A projector, spinning, clicking.
When I was 15, I turned into something else all together.
The thing is, I didn’t know that I lacked body language. No one ever told me. The people in my life thought I was shy, still. And this was the rural south in the 80s…people just weren’t talking/thinking about social milestones and non-verbal communication.
But one day, I saw it for myself. I don’t know why this moment happened…it just did. It was an unexpected transformation; think Paul, Damascus, fish scales, etc.
10th grade. It was time for lunch. I walked into the cafeteria. Some days, I did not eat…did not feel like cramming into a table and weathering the social misery. It was a day like that. I just leaned against a wall and tried to mentally shut down.
Out of the corner of my eye, I could see the cafeteria full of students, sitting at their tables. I noticed how much movement there was. People gesturing, nodding heads, pointing…it was like watching the effects of wind on a field of tall grass.
Then I looked at people more directly…tried to count how many students were sitting, yet continuing to move. The answer: all of them. Every person in the room was using body language. And for some reason, that is when I understood what “body language” signified…it wasn’t just a phrase; it was literally a form of communication. All that movement meant something. Obvious to others. A revelation to me.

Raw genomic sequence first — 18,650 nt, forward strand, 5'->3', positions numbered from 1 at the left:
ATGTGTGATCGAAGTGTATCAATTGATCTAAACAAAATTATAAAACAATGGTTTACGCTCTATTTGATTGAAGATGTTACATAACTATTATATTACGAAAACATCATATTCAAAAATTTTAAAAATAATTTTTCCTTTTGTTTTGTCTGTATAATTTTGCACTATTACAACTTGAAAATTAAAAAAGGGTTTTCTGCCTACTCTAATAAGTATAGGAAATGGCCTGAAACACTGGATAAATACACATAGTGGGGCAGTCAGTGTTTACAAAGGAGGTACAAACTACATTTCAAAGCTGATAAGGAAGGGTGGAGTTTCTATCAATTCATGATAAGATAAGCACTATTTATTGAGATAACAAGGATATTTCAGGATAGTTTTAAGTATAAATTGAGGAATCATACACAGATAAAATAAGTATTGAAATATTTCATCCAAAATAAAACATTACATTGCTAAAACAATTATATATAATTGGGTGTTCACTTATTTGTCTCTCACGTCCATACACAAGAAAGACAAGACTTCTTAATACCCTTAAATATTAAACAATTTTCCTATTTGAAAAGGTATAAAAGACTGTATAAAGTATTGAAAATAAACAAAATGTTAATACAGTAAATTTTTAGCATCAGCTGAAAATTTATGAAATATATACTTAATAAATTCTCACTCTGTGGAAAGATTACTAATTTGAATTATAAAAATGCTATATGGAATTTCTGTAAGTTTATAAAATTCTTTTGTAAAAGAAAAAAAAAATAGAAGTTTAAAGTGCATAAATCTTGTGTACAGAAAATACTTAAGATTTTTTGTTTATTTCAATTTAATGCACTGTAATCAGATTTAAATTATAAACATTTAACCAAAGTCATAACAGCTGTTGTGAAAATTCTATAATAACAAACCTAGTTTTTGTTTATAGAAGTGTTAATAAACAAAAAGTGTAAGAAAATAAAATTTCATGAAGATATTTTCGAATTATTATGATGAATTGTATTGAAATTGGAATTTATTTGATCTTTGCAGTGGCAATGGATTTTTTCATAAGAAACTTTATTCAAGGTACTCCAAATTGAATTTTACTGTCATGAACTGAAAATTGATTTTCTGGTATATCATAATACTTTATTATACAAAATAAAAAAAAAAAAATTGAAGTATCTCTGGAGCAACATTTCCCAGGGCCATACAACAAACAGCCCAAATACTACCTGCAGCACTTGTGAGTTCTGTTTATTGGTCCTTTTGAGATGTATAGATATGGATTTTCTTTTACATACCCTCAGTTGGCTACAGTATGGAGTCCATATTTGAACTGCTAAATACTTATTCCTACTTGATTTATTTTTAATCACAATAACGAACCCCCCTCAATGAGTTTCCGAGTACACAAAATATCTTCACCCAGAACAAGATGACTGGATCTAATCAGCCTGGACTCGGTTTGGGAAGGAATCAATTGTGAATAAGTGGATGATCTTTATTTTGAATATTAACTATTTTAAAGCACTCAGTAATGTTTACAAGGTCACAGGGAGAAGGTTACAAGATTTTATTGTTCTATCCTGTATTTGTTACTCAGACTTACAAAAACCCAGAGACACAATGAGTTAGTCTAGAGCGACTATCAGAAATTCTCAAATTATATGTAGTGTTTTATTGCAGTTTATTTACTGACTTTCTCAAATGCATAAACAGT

It was striking to see it…everyone talking, moving…simultaneously, collectively. It was all so interconnected that it looked more like the room itself was speaking, everything in it subjugated to a secret language. The people vowels, their movements syllables.
Tumblers in the lock of my mind spun, opening new paths.
Really seeing body language for the first time: a profoundly hurtful moment. The realization both of its existence and that I had been missing out on it for so long…it hit hard. Discovery and loss, all at once.
So, I began a project. I worked on trying to memorize the body language of others. I watched their movements, then surreptitiously practiced them; always alone, sometimes in front of mirrors. Only when I felt that a gesture was ready would I work it into a real conversation.
Research, practice, memorization. I observed, then puppeted my body through interactions.
The movie projector was out.
The marionette was in.
It was the new way of understanding myself; a life on invisible strings.
Maybe this is connected? I don’t know.
I’m not able to remember what I look like. My body feels near but not attached to me, so it’s hard to pin down any consistent impressions about it.
As a kid, forgetting what I looked like made for a confusing experience. Mirrors would surprise the crap out of me, catch me off guard. “Gah! Oh…me? That’s me. Right?”
Sometimes I would stare at myself, try to memorize nose- and eye-shapes, try to commit it all to memory. It never took. The second I walked away from the mirror, I was back to my blank fabric self.
Today, as an adult, it’s not as confusing. I’m used to it. I see my reflection and think, “Oh. That guy.”
a projector, a puppet…she says “proprioception”
I say, “blankness, spinning, candle-flame textures”
the mind, the body…
kindred strangers, lost in the play of lights